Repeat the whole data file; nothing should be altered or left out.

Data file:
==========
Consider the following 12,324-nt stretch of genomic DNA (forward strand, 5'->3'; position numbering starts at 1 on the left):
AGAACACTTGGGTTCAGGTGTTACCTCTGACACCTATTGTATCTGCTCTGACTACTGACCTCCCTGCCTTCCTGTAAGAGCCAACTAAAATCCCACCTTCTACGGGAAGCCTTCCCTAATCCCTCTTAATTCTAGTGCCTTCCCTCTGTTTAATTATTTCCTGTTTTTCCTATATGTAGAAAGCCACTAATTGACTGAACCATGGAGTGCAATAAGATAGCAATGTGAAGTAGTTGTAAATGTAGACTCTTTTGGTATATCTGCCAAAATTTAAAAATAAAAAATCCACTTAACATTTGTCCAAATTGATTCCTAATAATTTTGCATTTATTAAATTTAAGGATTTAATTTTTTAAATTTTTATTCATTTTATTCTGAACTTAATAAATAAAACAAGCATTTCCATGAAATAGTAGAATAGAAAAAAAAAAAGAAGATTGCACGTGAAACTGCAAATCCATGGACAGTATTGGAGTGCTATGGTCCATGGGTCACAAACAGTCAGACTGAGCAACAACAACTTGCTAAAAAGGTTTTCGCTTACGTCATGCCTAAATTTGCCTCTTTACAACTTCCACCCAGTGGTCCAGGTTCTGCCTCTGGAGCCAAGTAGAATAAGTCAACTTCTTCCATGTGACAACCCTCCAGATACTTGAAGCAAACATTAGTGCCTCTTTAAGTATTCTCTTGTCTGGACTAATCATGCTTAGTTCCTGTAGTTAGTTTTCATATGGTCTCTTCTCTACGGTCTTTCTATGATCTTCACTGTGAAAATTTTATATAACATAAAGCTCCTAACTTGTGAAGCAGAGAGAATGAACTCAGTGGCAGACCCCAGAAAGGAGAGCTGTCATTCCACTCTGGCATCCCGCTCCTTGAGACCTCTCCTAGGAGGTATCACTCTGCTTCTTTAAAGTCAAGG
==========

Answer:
Consider the following 12,324-nt stretch of genomic DNA (forward strand, 5'->3'; position numbering starts at 1 on the left):
AGAACACTTGGGTTCAGGTGTTACCTCTGACACCTATTGTATCTGCTCTGACTACTGACCTCCCTGCCTTCCTGTAAGAGCCAACTAAAATCCCACCTTCTACGGGAAGCCTTCCCTAATCCCTCTTAATTCTAGTGCCTTCCCTCTGTTTAATTATTTCCTGTTTTTCCTATATGTAGAAAGCCACTAATTGACTGAACCATGGAGTGCAATAAGATAGCAATGTGAAGTAGTTGTAAATGTAGACTCTTTTGGTATATCTGCCAAAATTTAAAAATAAAAAATCCACTTAACATTTGTCCAAATTGATTCCTAATAATTTTGCATTTATTAAATTTAAGGATTTAATTTTTTAAATTTTTATTCATTTTATTCTGAACTTAATAAATAAAACAAGCATTTCCATGAAATAGTAGAATAGAAAAAAAAAAAGAAGATTGCACGTGAAACTGCAAATCCATGGACAGTATTGGAGTGCTATGGTCCATGGGTCACAAACAGTCAGACTGAGCAACAACAACTTGCTAAAAAGGTTTTCGCTTACGTCATGCCTAAATTTGCCTCTTTACAACTTCCACCCAGTGGTCCAGGTTCTGCCTCTGGAGCCAAGTAGAATAAGTCAACTTCTTCCATGTGACAACCCTCCAGATACTTGAAGCAAACATTAGTGCCTCTTTAAGTATTCTCTTGTCTGGACTAATCATGCTTAGTTCCTGTAGTTAGTTTTCATATGGTCTCTTCTCTACGGTCTTTCTATGATCTTCACTGTGAAAATTTTATATAACATAAAGCTCCTAACTTGTGAAGCAGAGAGAATGAACTCAGTGGCAGACCCCAGAAAGGAGAGCTGTCATTCCACTCTGGCATCCCGCTCCTTGAGACCTCTCCTAGGAGGTATCACTCTGCTTCTTTAAAGTCAAGG